- Finance Minister says country expecting $4 billion from friendly countries to bridge the external financing gap
ISLAMABAD: Federal Minister for Finance and Revenue, Miftah Ismail Saturday claimed that the incumbent coalition government has saved the country from bankruptcy and is expecting $4 billion from friendly countries to bridge the external financing gap.
Addressing a press conference, the Finance Minister, flanked by the federal minister for information, Marriyum Aurangzeb said that misgovernance and flawed policies of the PTI government destroyed the economy, putting it on the verge of default and created a Sri Lanka-like situation with four consecutive budget deficits reaching an all-time high of Rs5.1 trillion by end last fiscal year.
However, now the country is heading towards economic stability, due to some tough decisions taken by the incumbent government despite being fully cognizant of its political cost, he contended, adding that there will be no mini-budget in months to come. However, he said that strict adherence of fiscal and financial discipline is still vital to put the economy on right direction of fast track, sustainable economic development and attaining social prosperity.
There is still a lot of work that needs to be done to save Pakistan from bankruptcy as the country is still at the fourth or fifth place among the countries prone to bankruptcy.
Regarding the depreciation of the Pak rupee against the dollar, the minister expressed the hope that pressure would come down on the rupee after the finalization of agreement with the International Monetary Fund (IMF). He said that import bill is expected to come down by around one billion dollars which would help in appreciating rupee, but at the same time stated that he cannot speculate on currency.
Ismail vowed to reduce inflation, increase the country’s foreign exchange reserves and end load-shedding by next year. He said poor tax collection and flawed policies during PTI’s around four-year tenure led to budget deficit and economic crisis in the country. He said government will increase tax collection to Rs7,470 billion in 2022-23 compared to Rs 6050 billion in 2021-22. The non-tax revenue collection was targeted at Rs1,935 billion, which not only would be achieved but also surpassed.
He said that $30.4 billion in external financing was needed in 2021-22 while in 2022-23 it would be $35.1 billion. To cover this gap Pakistan is likely to receive deposits of $4 billion in two parts from four friendly countries. A friendly country will extend the oil facility on deferred payment worth $1.2 billion. Another friendly country will invest $1-2 billion in stocks on G2G, said the minister, adding that yet another friendly country will provide gas on deferred payment while another will give deposits. Deposits will come in two parts one in rupees while another in SDRs.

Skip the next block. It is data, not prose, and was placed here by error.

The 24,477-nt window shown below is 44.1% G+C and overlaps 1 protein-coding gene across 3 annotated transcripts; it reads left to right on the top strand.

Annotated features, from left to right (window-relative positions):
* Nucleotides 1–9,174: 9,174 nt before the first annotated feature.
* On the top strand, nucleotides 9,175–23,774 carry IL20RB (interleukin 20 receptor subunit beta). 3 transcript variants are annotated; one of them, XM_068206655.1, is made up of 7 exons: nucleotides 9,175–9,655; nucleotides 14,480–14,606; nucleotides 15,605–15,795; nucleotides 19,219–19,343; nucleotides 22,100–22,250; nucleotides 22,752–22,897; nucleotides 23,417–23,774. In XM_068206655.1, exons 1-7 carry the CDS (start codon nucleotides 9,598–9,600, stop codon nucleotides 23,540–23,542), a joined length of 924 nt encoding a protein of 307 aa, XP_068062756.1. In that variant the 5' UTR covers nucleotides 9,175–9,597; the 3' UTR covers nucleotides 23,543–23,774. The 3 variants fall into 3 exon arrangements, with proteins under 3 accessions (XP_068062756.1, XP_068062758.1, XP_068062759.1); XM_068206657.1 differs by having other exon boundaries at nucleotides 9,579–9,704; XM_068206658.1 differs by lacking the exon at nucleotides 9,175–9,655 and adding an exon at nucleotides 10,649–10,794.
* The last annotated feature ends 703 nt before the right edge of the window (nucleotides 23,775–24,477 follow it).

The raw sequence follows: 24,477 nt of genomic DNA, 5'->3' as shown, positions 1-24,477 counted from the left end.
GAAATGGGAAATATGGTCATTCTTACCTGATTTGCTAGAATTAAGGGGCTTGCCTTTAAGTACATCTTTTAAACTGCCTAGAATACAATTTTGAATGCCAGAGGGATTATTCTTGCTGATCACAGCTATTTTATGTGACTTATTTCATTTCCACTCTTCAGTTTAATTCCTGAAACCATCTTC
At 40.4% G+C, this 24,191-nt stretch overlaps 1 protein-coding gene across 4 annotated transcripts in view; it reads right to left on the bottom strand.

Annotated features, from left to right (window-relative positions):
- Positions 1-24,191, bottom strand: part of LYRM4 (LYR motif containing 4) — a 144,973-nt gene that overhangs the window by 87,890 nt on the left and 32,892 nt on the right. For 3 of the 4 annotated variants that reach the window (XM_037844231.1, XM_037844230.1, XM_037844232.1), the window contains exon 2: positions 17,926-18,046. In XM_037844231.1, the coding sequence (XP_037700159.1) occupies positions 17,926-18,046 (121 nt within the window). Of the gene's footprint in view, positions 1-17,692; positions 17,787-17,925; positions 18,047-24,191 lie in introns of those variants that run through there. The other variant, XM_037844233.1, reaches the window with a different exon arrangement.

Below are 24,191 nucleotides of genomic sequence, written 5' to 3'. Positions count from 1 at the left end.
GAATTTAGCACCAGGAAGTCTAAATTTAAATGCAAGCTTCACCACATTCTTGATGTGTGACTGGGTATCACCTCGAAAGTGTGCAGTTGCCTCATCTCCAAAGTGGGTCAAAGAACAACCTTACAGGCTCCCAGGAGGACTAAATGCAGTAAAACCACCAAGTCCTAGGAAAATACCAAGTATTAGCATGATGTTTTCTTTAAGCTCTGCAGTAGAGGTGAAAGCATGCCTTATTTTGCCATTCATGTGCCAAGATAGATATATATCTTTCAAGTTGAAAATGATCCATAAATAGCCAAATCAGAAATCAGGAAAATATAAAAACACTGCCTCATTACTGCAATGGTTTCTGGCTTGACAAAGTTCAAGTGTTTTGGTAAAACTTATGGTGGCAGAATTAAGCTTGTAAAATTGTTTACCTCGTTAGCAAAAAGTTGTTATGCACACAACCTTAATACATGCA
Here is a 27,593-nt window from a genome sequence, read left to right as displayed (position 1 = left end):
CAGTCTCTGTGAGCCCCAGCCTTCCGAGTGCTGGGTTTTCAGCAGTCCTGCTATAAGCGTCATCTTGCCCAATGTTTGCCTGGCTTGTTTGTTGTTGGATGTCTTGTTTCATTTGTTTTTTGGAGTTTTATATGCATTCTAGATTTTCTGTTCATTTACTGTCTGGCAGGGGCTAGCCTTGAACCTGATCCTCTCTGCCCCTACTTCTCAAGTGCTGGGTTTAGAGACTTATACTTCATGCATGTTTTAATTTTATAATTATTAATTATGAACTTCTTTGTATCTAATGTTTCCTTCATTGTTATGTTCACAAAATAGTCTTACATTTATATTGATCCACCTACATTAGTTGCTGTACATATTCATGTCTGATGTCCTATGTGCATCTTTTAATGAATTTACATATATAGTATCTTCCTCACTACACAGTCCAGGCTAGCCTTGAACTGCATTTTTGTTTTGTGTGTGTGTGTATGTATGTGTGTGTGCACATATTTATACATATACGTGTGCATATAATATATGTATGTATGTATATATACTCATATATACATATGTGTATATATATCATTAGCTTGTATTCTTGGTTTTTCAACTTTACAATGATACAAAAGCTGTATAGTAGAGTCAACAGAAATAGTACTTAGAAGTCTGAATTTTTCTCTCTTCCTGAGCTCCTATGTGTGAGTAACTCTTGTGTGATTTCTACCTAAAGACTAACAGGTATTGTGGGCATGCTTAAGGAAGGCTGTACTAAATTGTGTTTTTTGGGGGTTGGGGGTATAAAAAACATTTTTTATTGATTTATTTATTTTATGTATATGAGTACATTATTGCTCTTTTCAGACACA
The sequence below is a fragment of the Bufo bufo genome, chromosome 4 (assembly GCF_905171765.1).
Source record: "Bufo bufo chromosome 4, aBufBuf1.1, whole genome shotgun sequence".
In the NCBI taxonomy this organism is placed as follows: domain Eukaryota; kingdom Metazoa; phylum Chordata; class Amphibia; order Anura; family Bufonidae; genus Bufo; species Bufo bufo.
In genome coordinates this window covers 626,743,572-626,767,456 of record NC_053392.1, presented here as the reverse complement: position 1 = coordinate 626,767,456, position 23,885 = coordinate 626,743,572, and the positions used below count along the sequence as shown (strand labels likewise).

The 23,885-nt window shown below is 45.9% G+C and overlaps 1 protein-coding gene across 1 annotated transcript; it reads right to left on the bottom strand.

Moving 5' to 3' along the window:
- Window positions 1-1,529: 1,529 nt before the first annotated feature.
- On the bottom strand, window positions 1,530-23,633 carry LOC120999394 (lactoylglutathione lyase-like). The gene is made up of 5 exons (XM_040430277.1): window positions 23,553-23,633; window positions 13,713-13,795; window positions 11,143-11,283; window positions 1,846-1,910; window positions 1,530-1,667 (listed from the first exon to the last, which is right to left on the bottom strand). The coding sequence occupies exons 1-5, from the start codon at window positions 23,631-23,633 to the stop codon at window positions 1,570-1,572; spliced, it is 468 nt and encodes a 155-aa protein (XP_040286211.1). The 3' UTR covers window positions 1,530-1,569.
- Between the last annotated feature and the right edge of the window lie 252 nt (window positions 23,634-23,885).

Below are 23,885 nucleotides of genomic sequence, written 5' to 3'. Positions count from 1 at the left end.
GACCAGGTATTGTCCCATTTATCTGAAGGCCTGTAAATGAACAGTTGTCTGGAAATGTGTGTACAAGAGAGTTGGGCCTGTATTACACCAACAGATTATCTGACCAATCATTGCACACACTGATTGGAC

The country is likely to receive $2.5 billion from the World Bank, $3.5 billion from Asian Development Bank, said the minister, adding that $400-500 million are expected from Asian Infrastructure Development Bank. Islamic Development Bank will also provide funds to Pakistan, he added.
The finance minister further said that the previous government broke the agreement it had itself negotiated with the IMF and claimed that the deal with the global lender was delayed by the previous government and was poorly negotiated. According to the deal, an additional petroleum levy of Rs4 was to be imposed every month till it reached Rs 30 - a deal agreed in November 2021 and broken in February 2022, said the minister. He claimed that the PTI government signed a deal with IMF which – if implemented would have resulted in a whopping Rs75 tax on petrol per liter.
The minister said that Sri Lanka did exactly what the PTI did, did not pass on the rise in the international price to consumers, and today nobody can even buy petrol there. Ismail said that Pakistan had to pay $21 billion to the world whereas our government only had $10 billion and the current account deficit of $12 billion was visible, then former Prime Minister Imran Khan started turning away from the world.
He said the overall primary balance is projected at a surplus Rs 153 billion. When asked that the primary budget surplus target of Rs153 billion or 0.2 percent of the GDP set in the newly revised budget, the IMF global lender has, given the 0.4 percent target, the minister said that government has to pay Rs 180 billion to IPPs which from the Fund point of view is not being counted, but we count it. So from our point of view it is Rs 153 billion and no further taxes would be imposed and neither any expenses would be cut. We have met all prior actions of the Fund, said the minister, adding that provinces are doing something (one province has done) for the protected consumers and the rest needs to follow the suit. He does not want to increase the unprotected tariffs and for that we have submitted a petition to Nepra,” said the minister that now it is Nepra decision.
He said that when the coalition government took over the government, it tried to solve all these problems. It was very easy for it to increase the one percent sales tax from 17 to 18 percent and achieve the target of tax collection, but it surely affected the people. Ismail said that instead of imposing indirect tax like the PTI government, the incumbent government imposed direct taxes.